Dozens of compounds with unknown toxicity profiles in your hands: why entrust the screening to zebrafish?

From challenge to knowledge: the outstanding performance of zebrafish in predicting toxicity.

By Sergio Jarque, Head of Tox Services at ZeClinics.

Sergio Jarque is a researcher with more than 15 years of experience in (Eco-)Toxicology. During his career, he contributed to the development of innovative solutions for the detection of chemicals and their effects through cell-based and fish-based methods. In 2018 he joined ZeClinics, being responsible for the Toxicology Area since 2019.

 

Imagine a transparent window to observe the world through. A window that translates complex meanings and behaviors into understandable knowledge. A window that brings specific answers to specific questions. Would it be wonderful? Yes, we agree, incredibly challenging for such a window’s creator, but still amazing as a concept.

That is precisely the challenge we proposed, here at Zeclinics, to transparent zebrafish. Becoming a three millimeters window of knowledge, a tool able to turn unreadable signals into neat information.  Of course, a task widely recognized as enormous when applied to others is not expected to be easy for a little cyprinid. But, how is zebrafish doing so far? To be honest, really well. 

ZeClinics have known zebrafish. All this time served to delve into how zebrafish behave, how zebrafish lives and dies, what zebrafish find disturbing… And more importantly, we learned how all this knowledge could be used to understand more about humans. Because, and this is a fact, what disturbs zebrafish is very similar to what disturbs humans.

A little bit more scientific. In our hands, zebrafish can:

  • Predict teratogenicity related to humans with concordances above 80% (Jarque et al., 2020).
  • Achieve a more reliable prediction of cardiotoxicity than cellular systems and similar predictive performances to those obtained in dogs (Dyballa et al., 2019). 
  • Replicate phenotypes associated with neurotoxicants.
  • Identify compounds affecting the liver or the inner ear.
  • Detect chemicals with endocrine-disrupting activities, being one of the methods accepted for the regulatory bodies to identify endocrine disruptors (Jarque et al., 2019). 

Altogether, quite impressive for just a fish.

But the challenge is not complete yet, because we are sure that zebrafish can still perform better, not only in terms of prediction when screening large batteries of compounds but also for understanding the molecular basis behind the toxic response. The latter is a priority for us, and we are consequently orienting massive efforts in that direction. Undoubtedly, a complicated task is due to the inherent complexity of most biological processes. Still, the eagerness starts to pay off: now we can successfully identify teratogens and ascribe the potential mechanisms of action involved. We are sure that we will push the model further and unequivocally assign molecular pathways to specific molecules or groups of molecules soon. This may allow us to walk the path in the opposite direction, from chemical structure to molecular targets.

And this will not be just restricted to developmental toxicity. Identifying molecular targets and establishing well-defined adverse outcome pathways are anticipated as key elements for understanding the events involved in toxicity, regardless of the biological context. Therefore, it is expected that all services are included in our Zetox Platform, namely:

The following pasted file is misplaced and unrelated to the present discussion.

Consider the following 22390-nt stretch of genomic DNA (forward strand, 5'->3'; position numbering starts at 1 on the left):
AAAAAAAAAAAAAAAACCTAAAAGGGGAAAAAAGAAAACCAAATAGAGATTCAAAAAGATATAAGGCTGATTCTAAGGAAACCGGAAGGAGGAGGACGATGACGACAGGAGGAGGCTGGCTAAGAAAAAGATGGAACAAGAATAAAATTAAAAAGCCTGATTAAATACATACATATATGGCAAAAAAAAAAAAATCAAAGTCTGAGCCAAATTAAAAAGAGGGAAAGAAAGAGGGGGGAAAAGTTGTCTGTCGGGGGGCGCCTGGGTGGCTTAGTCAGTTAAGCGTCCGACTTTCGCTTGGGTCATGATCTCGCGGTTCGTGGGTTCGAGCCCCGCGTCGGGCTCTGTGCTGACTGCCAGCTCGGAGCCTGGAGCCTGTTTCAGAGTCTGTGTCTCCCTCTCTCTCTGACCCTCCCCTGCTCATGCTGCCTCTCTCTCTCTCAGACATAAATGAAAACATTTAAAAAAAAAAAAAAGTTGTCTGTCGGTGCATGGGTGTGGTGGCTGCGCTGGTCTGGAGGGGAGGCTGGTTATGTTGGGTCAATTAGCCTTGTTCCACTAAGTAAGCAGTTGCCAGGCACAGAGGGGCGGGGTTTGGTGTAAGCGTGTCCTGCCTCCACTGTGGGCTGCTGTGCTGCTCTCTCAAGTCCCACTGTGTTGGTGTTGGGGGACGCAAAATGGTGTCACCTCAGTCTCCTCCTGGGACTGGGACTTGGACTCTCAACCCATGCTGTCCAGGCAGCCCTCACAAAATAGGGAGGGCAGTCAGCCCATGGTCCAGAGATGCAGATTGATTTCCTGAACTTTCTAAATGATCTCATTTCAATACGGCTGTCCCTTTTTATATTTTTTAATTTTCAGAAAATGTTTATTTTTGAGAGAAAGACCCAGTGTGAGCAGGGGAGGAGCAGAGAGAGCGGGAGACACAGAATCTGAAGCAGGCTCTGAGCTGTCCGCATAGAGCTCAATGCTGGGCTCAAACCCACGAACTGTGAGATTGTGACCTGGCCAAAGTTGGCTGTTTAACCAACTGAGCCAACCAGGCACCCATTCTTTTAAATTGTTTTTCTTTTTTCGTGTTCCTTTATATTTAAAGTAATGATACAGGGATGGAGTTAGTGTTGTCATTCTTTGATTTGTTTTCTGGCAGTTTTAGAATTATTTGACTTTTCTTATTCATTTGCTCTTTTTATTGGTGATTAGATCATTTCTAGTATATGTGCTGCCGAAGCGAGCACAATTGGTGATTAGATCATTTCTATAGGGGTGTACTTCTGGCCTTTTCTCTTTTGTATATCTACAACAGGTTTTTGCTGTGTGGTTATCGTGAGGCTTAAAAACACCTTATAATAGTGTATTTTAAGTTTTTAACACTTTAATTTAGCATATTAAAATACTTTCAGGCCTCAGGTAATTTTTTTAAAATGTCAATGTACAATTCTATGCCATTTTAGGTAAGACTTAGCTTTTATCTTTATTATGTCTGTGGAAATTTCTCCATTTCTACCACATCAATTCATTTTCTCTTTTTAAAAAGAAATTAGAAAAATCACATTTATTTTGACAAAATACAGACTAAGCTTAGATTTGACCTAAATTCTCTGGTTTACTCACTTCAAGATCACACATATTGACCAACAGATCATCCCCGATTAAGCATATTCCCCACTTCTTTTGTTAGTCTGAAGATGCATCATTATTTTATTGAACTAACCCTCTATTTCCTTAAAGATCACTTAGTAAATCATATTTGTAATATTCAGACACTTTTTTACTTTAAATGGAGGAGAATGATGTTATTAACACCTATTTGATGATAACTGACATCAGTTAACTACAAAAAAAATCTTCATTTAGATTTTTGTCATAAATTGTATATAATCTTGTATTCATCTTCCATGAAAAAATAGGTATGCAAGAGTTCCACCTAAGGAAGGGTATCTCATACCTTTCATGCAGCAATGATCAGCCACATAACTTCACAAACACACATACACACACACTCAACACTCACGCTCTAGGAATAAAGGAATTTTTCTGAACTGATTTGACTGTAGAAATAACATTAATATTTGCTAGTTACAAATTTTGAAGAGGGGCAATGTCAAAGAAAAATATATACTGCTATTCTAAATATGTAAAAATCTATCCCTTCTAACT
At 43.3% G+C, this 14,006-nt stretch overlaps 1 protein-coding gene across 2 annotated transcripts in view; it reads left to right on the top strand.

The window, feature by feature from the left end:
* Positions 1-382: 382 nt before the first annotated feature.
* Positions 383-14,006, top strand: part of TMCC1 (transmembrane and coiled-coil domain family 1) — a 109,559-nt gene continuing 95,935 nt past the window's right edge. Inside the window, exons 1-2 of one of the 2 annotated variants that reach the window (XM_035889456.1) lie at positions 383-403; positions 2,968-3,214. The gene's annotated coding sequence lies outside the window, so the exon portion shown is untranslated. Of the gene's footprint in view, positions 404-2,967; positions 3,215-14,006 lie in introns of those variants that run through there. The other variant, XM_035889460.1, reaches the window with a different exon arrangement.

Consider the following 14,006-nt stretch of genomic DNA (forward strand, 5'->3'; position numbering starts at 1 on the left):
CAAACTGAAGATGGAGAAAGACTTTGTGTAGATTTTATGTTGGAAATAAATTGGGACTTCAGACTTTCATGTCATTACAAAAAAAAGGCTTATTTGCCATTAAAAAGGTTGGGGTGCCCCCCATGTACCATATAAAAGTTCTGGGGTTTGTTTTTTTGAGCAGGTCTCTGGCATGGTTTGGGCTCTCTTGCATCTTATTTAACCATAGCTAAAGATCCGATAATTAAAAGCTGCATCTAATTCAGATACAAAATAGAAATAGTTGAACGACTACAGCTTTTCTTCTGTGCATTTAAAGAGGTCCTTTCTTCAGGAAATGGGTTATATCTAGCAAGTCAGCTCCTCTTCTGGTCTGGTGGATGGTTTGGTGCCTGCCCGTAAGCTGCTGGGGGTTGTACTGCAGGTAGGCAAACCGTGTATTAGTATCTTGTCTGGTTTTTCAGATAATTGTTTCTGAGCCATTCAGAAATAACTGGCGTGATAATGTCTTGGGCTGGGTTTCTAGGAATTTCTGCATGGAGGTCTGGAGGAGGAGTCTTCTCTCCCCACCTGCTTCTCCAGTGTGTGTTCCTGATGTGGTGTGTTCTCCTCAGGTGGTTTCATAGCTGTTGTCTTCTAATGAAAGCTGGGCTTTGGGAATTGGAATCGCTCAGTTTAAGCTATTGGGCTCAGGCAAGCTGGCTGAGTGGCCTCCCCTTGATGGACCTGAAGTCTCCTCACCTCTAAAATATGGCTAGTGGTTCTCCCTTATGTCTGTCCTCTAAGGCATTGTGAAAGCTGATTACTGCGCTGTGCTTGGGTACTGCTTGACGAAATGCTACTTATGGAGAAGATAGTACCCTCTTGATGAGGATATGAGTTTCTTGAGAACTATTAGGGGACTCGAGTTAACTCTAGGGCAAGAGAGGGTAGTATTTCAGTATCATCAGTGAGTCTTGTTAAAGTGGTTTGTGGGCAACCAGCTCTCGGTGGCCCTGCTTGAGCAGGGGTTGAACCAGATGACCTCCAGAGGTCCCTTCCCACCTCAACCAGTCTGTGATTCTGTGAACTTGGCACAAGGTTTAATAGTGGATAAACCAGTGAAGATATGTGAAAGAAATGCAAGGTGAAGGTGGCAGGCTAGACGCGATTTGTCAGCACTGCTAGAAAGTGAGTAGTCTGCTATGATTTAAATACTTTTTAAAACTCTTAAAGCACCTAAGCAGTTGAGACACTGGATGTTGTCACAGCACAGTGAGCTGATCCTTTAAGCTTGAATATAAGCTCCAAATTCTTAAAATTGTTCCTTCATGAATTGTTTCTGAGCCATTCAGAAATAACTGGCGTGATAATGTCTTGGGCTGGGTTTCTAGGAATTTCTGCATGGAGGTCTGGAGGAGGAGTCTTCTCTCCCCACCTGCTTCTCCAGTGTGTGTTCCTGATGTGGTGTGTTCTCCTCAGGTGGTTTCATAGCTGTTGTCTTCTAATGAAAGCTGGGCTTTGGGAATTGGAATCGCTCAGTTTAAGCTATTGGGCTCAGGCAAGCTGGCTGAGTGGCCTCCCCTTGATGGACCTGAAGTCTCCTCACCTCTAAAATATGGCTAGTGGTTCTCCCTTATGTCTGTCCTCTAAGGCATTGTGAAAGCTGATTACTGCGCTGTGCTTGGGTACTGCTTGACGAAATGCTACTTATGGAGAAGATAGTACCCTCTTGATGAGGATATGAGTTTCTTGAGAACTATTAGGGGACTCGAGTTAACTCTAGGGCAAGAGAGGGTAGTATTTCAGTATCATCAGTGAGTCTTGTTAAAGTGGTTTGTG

and some others to come will benefit from this approach. Our minds' final goal is to match zebrafish effective concentrations to those reported in humans for different biological endpoints.

Yes, we know it may sound too ambitious, but zebrafish and ZeClinics accepted the challenge some years ago, and we are not going to abandon it now that things are getting more and more interesting.

Our model:

  • Is informative and predictive.
  • Shortens experimental times while increases statistical significance.
  • Includes metabolic reactions and bioavailability studies. 
  • It is adaptable to automated imaging platforms, which contributes to objectify the observations.
  • Benefits from genome editing methods to obtain transgenic lines in a relatively easy manner.

These skills make zebrafish an ideal player for the screening of large amounts of compounds and potential leads' characterization. Soon, all this will be complemented with deeper knowledge on molecular pathways and additional comparative studies that will bring prediction to upper levels. For us, an exciting journey to run; for our clients, a valuable source of information.

 

REFERENCES:

[1] S. Jarque, M. Rubio-Brotons, J. Ibarra, V. Ordoñez, S. Dyballa, R. Miñana, J. Terriente, Morphometric analysis of developing zebrafish embryos allows predicting teratogenicity modes of action in higher vertebrates, Reprod. Toxicol. 96 (2020) 337–348. https://doi.org/10.1016/j.reprotox.2020.08.004.

[2] S. Dyballa, R. Miñana, M. Rubio-Brotons, C. Cornet, T. Pederzani, G. Escaramis, R. Garcia-Serna, J. Mestres, J. Terriente, Comparison of Zebrafish Larvae and hiPSC Cardiomyocytes for Predicting Drug-Induced Cardiotoxicity in Humans, Toxicol. Sci. 171 (2019) 283–295. https://doi.org/10.1093/toxsci/kfz165.

[3] S. Jarque, J. Ibarra, M. Rubio-Brotons, J. García-Fernández, J. Terriente, Multiplex analysis platform for endocrine disruption prediction using zebrafish, Int. J. Mol. Sci. 20 (2019). https://doi.org/10.3390/ijms20071739.

 

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